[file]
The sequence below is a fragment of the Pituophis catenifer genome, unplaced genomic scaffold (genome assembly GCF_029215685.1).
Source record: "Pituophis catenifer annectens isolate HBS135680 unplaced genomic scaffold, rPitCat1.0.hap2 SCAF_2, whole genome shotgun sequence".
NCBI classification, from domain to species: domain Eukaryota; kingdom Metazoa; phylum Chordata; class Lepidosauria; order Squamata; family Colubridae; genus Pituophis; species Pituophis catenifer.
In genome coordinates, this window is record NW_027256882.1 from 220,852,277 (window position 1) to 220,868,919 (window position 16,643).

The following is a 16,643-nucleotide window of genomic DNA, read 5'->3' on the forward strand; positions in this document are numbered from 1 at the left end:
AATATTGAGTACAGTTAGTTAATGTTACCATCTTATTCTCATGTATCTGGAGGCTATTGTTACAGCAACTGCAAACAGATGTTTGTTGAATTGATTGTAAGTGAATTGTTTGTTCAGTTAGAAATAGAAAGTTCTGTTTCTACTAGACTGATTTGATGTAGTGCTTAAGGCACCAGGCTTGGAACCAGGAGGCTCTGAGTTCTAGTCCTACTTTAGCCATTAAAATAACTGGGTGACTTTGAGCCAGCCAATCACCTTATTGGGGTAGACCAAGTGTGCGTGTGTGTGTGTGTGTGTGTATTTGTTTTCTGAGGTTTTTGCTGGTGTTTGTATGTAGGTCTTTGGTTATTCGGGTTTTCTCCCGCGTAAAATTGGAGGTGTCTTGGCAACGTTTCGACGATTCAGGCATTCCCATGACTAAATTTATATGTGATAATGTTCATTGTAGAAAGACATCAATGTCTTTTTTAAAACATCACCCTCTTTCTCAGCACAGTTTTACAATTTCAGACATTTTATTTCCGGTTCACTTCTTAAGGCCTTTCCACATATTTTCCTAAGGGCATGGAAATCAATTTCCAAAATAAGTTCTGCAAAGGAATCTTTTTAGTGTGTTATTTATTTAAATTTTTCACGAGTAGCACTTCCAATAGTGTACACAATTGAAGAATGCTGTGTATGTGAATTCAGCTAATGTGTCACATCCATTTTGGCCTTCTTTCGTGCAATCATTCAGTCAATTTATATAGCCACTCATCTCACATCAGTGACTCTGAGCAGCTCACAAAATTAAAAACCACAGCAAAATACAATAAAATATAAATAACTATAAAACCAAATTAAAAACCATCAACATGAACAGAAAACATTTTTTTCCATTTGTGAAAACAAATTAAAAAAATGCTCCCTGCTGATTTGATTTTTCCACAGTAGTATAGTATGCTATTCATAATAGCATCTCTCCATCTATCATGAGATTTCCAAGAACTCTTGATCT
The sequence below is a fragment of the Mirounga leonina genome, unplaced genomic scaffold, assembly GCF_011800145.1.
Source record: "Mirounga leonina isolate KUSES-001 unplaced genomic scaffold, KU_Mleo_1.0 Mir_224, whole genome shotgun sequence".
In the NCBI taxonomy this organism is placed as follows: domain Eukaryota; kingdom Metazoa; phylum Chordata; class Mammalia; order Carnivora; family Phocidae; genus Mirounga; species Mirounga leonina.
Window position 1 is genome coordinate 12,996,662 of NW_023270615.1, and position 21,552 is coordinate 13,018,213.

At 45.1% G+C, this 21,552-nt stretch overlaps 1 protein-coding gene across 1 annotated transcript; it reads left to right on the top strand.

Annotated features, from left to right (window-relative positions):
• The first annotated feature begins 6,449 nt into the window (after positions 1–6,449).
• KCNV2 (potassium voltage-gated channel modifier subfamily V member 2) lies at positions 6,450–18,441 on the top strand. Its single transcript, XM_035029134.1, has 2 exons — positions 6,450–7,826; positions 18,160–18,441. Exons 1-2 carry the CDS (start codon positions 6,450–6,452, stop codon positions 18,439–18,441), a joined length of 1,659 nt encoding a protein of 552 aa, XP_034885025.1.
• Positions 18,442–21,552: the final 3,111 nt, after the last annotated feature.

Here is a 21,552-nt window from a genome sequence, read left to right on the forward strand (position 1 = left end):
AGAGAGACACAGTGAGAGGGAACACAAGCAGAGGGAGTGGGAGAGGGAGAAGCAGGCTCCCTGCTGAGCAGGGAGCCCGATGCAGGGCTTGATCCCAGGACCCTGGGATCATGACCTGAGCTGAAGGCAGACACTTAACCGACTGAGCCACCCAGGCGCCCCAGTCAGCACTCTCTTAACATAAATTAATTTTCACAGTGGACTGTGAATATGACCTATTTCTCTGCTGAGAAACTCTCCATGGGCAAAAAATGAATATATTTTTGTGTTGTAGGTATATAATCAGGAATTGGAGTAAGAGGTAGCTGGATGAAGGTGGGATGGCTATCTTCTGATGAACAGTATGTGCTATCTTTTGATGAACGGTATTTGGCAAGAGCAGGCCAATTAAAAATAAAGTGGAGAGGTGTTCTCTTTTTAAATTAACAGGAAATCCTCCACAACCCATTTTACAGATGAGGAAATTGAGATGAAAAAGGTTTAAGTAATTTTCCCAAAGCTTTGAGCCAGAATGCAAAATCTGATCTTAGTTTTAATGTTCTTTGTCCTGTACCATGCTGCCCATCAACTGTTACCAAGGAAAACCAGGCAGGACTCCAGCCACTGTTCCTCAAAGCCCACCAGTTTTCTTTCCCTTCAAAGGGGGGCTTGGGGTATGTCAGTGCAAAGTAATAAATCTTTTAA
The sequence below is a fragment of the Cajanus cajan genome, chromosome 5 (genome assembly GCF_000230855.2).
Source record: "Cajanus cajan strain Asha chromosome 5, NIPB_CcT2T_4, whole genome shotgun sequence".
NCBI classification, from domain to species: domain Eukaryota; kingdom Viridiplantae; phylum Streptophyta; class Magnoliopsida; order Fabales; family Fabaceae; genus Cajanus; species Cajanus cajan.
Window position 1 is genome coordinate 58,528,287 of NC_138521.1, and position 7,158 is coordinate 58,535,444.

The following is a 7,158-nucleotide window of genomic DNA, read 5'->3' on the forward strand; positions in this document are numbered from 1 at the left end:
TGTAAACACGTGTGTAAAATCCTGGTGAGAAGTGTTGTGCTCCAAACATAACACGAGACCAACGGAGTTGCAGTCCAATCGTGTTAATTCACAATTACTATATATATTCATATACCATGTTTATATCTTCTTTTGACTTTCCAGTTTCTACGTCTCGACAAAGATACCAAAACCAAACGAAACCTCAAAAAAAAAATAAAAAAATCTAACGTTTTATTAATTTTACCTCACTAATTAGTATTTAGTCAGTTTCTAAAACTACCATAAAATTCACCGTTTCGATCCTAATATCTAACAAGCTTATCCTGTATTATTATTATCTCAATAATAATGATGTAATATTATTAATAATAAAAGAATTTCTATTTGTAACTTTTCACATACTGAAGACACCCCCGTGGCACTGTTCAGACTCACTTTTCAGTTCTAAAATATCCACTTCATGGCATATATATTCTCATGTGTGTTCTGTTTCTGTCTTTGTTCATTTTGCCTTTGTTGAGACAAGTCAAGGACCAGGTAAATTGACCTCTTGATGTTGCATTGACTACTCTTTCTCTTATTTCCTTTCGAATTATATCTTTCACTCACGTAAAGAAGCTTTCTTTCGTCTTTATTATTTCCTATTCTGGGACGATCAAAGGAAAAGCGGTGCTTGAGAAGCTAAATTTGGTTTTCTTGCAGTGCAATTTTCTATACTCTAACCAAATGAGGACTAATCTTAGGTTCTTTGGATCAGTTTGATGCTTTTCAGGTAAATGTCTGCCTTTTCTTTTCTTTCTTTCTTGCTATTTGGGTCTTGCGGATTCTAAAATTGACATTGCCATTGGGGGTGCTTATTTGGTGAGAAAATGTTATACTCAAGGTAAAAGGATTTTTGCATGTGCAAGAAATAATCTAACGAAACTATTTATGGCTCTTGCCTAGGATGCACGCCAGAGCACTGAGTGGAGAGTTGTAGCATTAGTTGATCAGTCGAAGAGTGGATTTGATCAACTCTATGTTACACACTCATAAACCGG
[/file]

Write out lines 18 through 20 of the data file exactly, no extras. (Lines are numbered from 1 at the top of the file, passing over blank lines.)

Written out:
The sequence below is a fragment of the Cajanus cajan genome, chromosome 5 (genome assembly GCF_000230855.2).
Source record: "Cajanus cajan strain Asha chromosome 5, NIPB_CcT2T_4, whole genome shotgun sequence".
NCBI classification, from domain to species: domain Eukaryota; kingdom Viridiplantae; phylum Streptophyta; class Magnoliopsida; order Fabales; family Fabaceae; genus Cajanus; species Cajanus cajan.